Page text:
All ships visiting ports, regardless of where they are flagged, must comply with all the relevant federal regulations. For example, according to the US Coast Guard website, they have "the responsibility for ensuring that these ships meet all international conventions and domestic requirements for safety, security and environmental protection".

There are strict standards for how clean the wastewater must be before it is discharged into the sea. In addition to the IMO standards, in early 2009, the EPA issued new and expanded rules under the vessel general permit system that regulate any and all forms of vessel discharge, including those not previously covered by the US Clean Water Act. Our industry has designed and implemented treatment technologies along with the practices and procedures to meet – and in most cases exceed – these requirements. Often, the purified wastewater effluent from a cruise ship is cleaner than that of many municipalities.

Tightening regulations

Air emissions, including sulphur dioxide and nitrogen oxide, are also regulated at the international, federal and state levels. According to MARPOL Annex VI, cruise ships with diesel engines are issued an international air-pollution-prevention certificate. The vessel’s flag state certifies that the ship meets the international emissions limits. Similarly, going beyond what is required by regulators, new technologies being used by cruise lines further reduce sulphur dioxide, carbon dioxide and nitrogen oxide emissions.

Since 1 August 2012, ocean-going vessels operating within 200nm of the mainland US and Canada (except the Aleutian Islands) and Hawaii have been required to use fuel containing no more than 1% sulphur, or comply via an equivalent method. By 1 January 2015, ships within this area will be required to use fuel containing no more than 0.1% sulphur, or comply via an equivalent method.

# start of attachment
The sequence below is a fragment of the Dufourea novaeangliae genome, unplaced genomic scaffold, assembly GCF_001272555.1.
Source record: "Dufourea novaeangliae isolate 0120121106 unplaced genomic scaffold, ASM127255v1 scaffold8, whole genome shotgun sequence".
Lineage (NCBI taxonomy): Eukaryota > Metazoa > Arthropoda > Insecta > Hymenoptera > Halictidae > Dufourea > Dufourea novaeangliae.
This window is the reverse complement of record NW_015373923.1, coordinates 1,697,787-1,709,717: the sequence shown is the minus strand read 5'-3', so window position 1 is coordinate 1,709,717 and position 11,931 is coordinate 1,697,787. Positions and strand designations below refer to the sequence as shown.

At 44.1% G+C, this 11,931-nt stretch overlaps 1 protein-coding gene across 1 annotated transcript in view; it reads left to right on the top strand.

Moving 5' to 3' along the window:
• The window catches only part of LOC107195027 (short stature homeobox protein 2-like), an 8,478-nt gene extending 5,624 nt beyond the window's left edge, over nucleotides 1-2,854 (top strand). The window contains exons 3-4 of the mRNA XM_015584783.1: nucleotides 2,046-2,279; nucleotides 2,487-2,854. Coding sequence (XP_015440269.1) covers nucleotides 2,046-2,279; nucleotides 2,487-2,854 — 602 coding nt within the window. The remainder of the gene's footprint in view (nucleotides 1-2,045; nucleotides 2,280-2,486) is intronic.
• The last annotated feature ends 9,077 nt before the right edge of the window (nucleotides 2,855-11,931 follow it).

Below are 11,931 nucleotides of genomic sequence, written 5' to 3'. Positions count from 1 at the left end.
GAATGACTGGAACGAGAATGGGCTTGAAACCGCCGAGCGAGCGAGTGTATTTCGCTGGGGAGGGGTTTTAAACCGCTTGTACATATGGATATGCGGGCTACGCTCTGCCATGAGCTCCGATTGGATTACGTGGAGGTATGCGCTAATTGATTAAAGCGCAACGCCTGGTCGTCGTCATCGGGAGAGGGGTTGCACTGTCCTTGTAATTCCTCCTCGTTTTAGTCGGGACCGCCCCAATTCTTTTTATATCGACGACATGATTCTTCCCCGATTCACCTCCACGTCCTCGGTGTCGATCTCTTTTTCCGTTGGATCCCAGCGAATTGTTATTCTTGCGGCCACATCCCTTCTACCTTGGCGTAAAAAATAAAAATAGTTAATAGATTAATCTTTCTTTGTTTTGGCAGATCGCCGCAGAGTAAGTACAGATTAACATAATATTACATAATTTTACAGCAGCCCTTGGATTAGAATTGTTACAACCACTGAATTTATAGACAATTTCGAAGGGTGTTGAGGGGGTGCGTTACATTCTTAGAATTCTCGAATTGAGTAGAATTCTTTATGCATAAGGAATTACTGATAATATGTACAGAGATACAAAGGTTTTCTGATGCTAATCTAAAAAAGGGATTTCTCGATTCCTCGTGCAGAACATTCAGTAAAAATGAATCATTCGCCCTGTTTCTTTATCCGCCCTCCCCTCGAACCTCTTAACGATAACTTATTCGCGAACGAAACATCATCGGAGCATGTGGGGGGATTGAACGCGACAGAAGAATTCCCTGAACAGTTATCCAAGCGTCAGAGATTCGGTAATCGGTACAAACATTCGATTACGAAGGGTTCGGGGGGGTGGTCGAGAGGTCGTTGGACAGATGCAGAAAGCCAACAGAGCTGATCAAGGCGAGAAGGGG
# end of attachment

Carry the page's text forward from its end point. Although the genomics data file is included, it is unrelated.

Additionally, every cruise line must adhere to the IMO’s International Safety Management Code. This requires documentation of environmental practices and a goal of continuous improvement. A number of our member lines have also taken the extra step of being independently certified under ISO 14001, a rigorous international standard for environmental management systems. These programmes require cruise lines to continually identify ways to improve their ships’ environmental performance.

Our industry is working directly with manufacturers to improve engine and generator design, and to test advanced gas scrubbers as a means of removing emissions from exhaust. We have also adopted rounded hulls, special coatings and variable ship speeds to reduce fuel emissions.

Cruise lines are working with ports and local governments to reduce waste and emissions by implementing shoreside electrical power to eliminate engine emissions while in port. Currently, this infrastructure is available at approximately a dozen berths in North America and we strongly support extending it to other ports.

CLIA policies demonstrate the industry’s full commitment to protecting the natural environment in which we operate, and we have a strong record of developing sound and socially responsible environmental best practices and policies for our members to implement.